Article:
Motivating your employees goes a long way in helping your business grow. It may not always be easy to do, but it’s something that you need to do as a leader. After all, the more motivated your team is, the better they’ll perform. Not sure what the best approach is? Here are some strategies worth trying.
1. Convey your expectations
Employees usually prefer knowing what is expected of them, so let them know exactly what your expectations are. Before you hire any employee, state clearly his or her job description and tasks along with your expectations. Once that employee joins your team, make it a point to regularly remind him or her of your expectations. You may need to this on a daily basis with new hires, and less frequently as time passes. Remember to be straightforward each time you communicate your expectations. Generalizing or being vague won’t help.
2. Make your employees feel appreciated
The simple act of telling your employees that you appreciate their efforts can do wonders for the morale of your team.So take the time to tell each of them how much their contributions matter to you and the company and how important of a role they play in day-to-day operations.Just make sure you do this with every single employee, regardless of his or her position. That includes, for instance, your front-desk receptionist, who deserves to hear that his or her courteousness, patience and hard work don’t go by unnoticed and have helped build and maintain the company’s impeccable professional reputation.
3. Assume the best of your employees
People make mistakes. And your employees will.When they do, don’t take it as a personal attack. It’s very unlikely that they find it amusing or that they did it intentionally to get back at you or to bring the company down. Mistakes just happen and are for the most part inevitable.You will only make matters worse by taking it out on your employees (especially if it’s just a minor oversight). Focus instead on a solution or fix.
4. Factor in your employees’ needs when setting up their workspace
When choosing office equipment and furnishings, consider how they would benefit or be in the best interest of your employees.Say the office computer orcopier machine is still working but runs slowly and often breaks down. If a newunit will enable your employees to work more smoothly and efficiently, then invest in a replacement. Comfort is key too, as your employees’ health should be among your top priorities. For instance, find out if the office chairs are ergonomic enough or if some employees have been experiencing back pain from prolonged sitting. It is also important to regularly check the heating and air-conditioning system to make sure that the temperature in the office is not too cold or stuffy.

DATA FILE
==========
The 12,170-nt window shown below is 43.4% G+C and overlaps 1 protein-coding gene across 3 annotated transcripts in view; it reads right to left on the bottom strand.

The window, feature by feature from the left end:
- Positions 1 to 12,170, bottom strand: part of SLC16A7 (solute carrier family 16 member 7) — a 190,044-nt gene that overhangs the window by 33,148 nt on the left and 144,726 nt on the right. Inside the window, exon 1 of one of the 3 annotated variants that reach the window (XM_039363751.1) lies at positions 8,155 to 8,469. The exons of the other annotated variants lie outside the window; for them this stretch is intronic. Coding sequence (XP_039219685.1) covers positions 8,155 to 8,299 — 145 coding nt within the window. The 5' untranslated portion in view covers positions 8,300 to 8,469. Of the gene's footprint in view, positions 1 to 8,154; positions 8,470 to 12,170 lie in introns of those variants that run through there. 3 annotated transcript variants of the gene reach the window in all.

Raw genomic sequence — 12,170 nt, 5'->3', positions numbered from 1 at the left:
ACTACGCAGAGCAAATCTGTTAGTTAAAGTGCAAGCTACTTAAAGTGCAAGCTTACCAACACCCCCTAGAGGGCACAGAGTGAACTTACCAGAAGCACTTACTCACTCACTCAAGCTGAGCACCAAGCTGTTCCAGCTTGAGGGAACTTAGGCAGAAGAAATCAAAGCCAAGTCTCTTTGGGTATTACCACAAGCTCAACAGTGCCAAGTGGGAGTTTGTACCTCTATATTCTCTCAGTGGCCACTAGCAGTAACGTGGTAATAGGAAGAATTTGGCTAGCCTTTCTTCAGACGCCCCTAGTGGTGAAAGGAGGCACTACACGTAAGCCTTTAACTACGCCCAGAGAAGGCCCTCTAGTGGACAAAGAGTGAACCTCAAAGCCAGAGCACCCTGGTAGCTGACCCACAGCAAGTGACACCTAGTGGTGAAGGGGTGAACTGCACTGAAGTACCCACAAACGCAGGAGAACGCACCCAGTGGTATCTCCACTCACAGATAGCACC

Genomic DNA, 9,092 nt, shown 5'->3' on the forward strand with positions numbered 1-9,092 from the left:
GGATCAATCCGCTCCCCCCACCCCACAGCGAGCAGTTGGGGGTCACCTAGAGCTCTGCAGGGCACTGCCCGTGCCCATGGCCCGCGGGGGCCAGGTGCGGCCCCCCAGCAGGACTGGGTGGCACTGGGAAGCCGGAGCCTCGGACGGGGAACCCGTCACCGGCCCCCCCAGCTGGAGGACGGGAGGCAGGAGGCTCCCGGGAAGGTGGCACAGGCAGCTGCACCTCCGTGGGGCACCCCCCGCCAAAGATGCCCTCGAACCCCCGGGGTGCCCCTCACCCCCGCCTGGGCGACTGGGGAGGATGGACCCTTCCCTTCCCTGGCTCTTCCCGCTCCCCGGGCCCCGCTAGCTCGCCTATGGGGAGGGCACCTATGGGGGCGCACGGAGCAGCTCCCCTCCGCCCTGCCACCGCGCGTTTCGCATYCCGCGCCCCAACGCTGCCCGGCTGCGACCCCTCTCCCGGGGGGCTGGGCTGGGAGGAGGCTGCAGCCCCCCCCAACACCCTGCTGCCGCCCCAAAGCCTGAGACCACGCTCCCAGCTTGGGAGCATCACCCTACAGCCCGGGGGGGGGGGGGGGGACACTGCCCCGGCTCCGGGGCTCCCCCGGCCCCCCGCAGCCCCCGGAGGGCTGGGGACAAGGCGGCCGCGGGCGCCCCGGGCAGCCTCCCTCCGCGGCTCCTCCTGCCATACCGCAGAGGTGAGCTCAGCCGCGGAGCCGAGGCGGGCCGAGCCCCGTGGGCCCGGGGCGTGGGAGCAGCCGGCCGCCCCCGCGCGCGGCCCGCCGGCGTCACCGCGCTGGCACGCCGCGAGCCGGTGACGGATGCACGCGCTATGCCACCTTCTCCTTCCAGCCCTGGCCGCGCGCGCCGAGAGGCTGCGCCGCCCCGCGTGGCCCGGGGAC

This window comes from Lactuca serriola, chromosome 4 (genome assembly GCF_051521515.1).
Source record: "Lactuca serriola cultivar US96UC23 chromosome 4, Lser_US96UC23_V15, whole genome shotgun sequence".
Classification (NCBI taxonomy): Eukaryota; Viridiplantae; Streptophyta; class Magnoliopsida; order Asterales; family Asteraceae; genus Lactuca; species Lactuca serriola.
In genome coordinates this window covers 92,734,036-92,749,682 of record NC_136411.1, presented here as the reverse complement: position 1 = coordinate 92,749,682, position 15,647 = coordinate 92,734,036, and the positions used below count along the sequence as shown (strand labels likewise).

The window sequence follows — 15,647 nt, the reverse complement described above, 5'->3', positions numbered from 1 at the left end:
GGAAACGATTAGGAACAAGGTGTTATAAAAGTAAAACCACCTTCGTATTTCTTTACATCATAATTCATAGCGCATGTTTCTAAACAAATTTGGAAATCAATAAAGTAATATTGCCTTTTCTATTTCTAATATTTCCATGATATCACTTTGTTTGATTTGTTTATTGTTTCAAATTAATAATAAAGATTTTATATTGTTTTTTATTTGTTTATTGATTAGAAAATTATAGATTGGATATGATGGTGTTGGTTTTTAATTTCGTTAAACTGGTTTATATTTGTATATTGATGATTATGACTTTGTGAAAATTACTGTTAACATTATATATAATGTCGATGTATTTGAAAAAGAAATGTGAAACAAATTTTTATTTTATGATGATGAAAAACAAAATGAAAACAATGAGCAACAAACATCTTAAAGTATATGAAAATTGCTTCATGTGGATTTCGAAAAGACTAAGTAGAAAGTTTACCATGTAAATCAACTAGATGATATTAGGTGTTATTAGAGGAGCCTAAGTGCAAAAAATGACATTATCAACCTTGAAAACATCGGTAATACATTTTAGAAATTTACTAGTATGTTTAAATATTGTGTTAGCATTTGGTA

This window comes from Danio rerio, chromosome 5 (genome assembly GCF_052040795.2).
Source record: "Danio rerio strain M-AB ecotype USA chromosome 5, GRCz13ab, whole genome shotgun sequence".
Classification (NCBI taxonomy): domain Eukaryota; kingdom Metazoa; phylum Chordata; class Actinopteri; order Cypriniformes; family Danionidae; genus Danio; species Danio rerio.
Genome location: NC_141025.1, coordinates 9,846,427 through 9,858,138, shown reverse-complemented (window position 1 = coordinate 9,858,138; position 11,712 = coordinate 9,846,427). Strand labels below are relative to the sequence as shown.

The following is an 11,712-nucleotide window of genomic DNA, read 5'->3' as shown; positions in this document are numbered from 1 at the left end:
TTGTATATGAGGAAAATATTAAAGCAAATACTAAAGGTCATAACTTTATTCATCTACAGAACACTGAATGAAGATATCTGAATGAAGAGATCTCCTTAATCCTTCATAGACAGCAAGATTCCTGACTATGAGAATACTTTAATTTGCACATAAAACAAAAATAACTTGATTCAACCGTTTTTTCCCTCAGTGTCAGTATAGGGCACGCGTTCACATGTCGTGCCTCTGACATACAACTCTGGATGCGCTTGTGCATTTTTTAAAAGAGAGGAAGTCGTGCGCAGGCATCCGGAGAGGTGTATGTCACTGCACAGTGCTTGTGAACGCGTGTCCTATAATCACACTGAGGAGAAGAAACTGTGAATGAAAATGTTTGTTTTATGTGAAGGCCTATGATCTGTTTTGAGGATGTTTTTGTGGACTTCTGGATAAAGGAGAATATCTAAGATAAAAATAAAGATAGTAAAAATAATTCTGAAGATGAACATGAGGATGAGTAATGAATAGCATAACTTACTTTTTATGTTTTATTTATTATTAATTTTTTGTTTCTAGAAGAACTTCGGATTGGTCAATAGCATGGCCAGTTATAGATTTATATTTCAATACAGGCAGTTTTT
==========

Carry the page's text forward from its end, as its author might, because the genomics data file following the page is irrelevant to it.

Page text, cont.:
Then there’s aesthetics. Yes, an attractive workplace can boost an employee’s sense of pride and encourage him or her to keep his or her space tidy (which in turn could lead to improved productivity). Some changes that might be effective: using a bright, energizing color on the walls and bringing in visually appealing furniture.
5. Put yourself in your employees’ shoes
Do not do unto others what you do not want others to do unto you. Reflect on this whenever you’re not sure about how to go about treating an employee. It can get overwhelming at times, especially with today’s fast-paced and ever-changing business environment, so it helps to constantly remind yourself to treat your employees well. And don’t forget to look at the big picture and your long-term agenda.
6. Set up outdoor corporate events
Setting up weekly outdoor events is an excellent way of instilling motivation. Employees work best when they don’t feel under pressure. Take them to the park to brainstorm new ideas, or consider venues for corporate events. Outdoor venues are the best – the beach, the botanical garden, a mountain-like location, a terrace somewhere in the countryside will make them feel free. They’ll have more courage to shout out their ideas, and the productivity level of your team will visibly increase.
Motivating your employees may help propel your team to success. But being able to help someone reach his or her full potential is a reward in itself, regardless of how well your team performs.
Alfred Stallion is the writer to this article. He is a regular contributor at many sites and mainly focuses on business related topics. He loves to read business magazines in his free time.